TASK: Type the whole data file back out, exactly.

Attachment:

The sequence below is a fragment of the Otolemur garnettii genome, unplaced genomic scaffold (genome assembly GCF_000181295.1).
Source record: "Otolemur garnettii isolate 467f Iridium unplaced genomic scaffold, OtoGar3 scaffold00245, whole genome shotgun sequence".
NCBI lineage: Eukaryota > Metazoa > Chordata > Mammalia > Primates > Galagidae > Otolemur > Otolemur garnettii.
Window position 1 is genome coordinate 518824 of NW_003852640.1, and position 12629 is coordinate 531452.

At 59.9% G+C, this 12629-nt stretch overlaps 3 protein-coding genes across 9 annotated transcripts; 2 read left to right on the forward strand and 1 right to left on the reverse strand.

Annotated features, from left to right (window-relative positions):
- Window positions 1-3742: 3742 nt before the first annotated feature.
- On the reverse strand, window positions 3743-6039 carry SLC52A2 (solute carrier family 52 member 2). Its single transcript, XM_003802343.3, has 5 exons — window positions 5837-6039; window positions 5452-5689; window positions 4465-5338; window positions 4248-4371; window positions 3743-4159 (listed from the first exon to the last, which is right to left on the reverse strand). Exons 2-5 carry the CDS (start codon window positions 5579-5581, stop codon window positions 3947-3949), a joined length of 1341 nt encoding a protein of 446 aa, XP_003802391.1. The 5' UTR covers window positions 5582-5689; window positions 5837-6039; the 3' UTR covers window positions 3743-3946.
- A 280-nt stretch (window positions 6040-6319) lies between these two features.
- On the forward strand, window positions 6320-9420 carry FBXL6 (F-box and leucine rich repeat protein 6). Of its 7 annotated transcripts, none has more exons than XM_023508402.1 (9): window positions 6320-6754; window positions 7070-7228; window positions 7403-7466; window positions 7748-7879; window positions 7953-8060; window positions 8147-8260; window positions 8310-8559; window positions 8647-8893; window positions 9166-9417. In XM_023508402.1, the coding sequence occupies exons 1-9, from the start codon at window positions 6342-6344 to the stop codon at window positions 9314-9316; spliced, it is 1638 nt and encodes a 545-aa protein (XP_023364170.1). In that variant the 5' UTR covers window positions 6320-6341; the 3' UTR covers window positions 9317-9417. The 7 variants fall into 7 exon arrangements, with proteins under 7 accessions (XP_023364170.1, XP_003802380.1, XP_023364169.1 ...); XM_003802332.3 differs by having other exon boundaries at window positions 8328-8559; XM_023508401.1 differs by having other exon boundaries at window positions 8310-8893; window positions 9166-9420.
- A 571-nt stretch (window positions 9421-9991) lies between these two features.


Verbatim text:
The sequence below is a fragment of the Otolemur garnettii genome, unplaced genomic scaffold (genome assembly GCF_000181295.1).
Source record: "Otolemur garnettii isolate 467f Iridium unplaced genomic scaffold, OtoGar3 scaffold00245, whole genome shotgun sequence".
NCBI lineage: Eukaryota > Metazoa > Chordata > Mammalia > Primates > Galagidae > Otolemur > Otolemur garnettii.
Window position 1 is genome coordinate 518824 of NW_003852640.1, and position 12629 is coordinate 531452.

At 59.9% G+C, this 12629-nt stretch overlaps 3 protein-coding genes across 9 annotated transcripts; 2 read left to right on the forward strand and 1 right to left on the reverse strand.

Annotated features, from left to right (window-relative positions):
- Window positions 1-3742: 3742 nt before the first annotated feature.
- On the reverse strand, window positions 3743-6039 carry SLC52A2 (solute carrier family 52 member 2). Its single transcript, XM_003802343.3, has 5 exons — window positions 5837-6039; window positions 5452-5689; window positions 4465-5338; window positions 4248-4371; window positions 3743-4159 (listed from the first exon to the last, which is right to left on the reverse strand). Exons 2-5 carry the CDS (start codon window positions 5579-5581, stop codon window positions 3947-3949), a joined length of 1341 nt encoding a protein of 446 aa, XP_003802391.1. The 5' UTR covers window positions 5582-5689; window positions 5837-6039; the 3' UTR covers window positions 3743-3946.
- A 280-nt stretch (window positions 6040-6319) lies between these two features.
- On the forward strand, window positions 6320-9420 carry FBXL6 (F-box and leucine rich repeat protein 6). Of its 7 annotated transcripts, none has more exons than XM_023508402.1 (9): window positions 6320-6754; window positions 7070-7228; window positions 7403-7466; window positions 7748-7879; window positions 7953-8060; window positions 8147-8260; window positions 8310-8559; window positions 8647-8893; window positions 9166-9417. In XM_023508402.1, the coding sequence occupies exons 1-9, from the start codon at window positions 6342-6344 to the stop codon at window positions 9314-9316; spliced, it is 1638 nt and encodes a 545-aa protein (XP_023364170.1). In that variant the 5' UTR covers window positions 6320-6341; the 3' UTR covers window positions 9317-9417. The 7 variants fall into 7 exon arrangements, with proteins under 7 accessions (XP_023364170.1, XP_003802380.1, XP_023364169.1 ...); XM_003802332.3 differs by having other exon boundaries at window positions 8328-8559; XM_023508401.1 differs by having other exon boundaries at window positions 8310-8893; window positions 9166-9420.
- A 571-nt stretch (window positions 9421-9991) lies between these two features.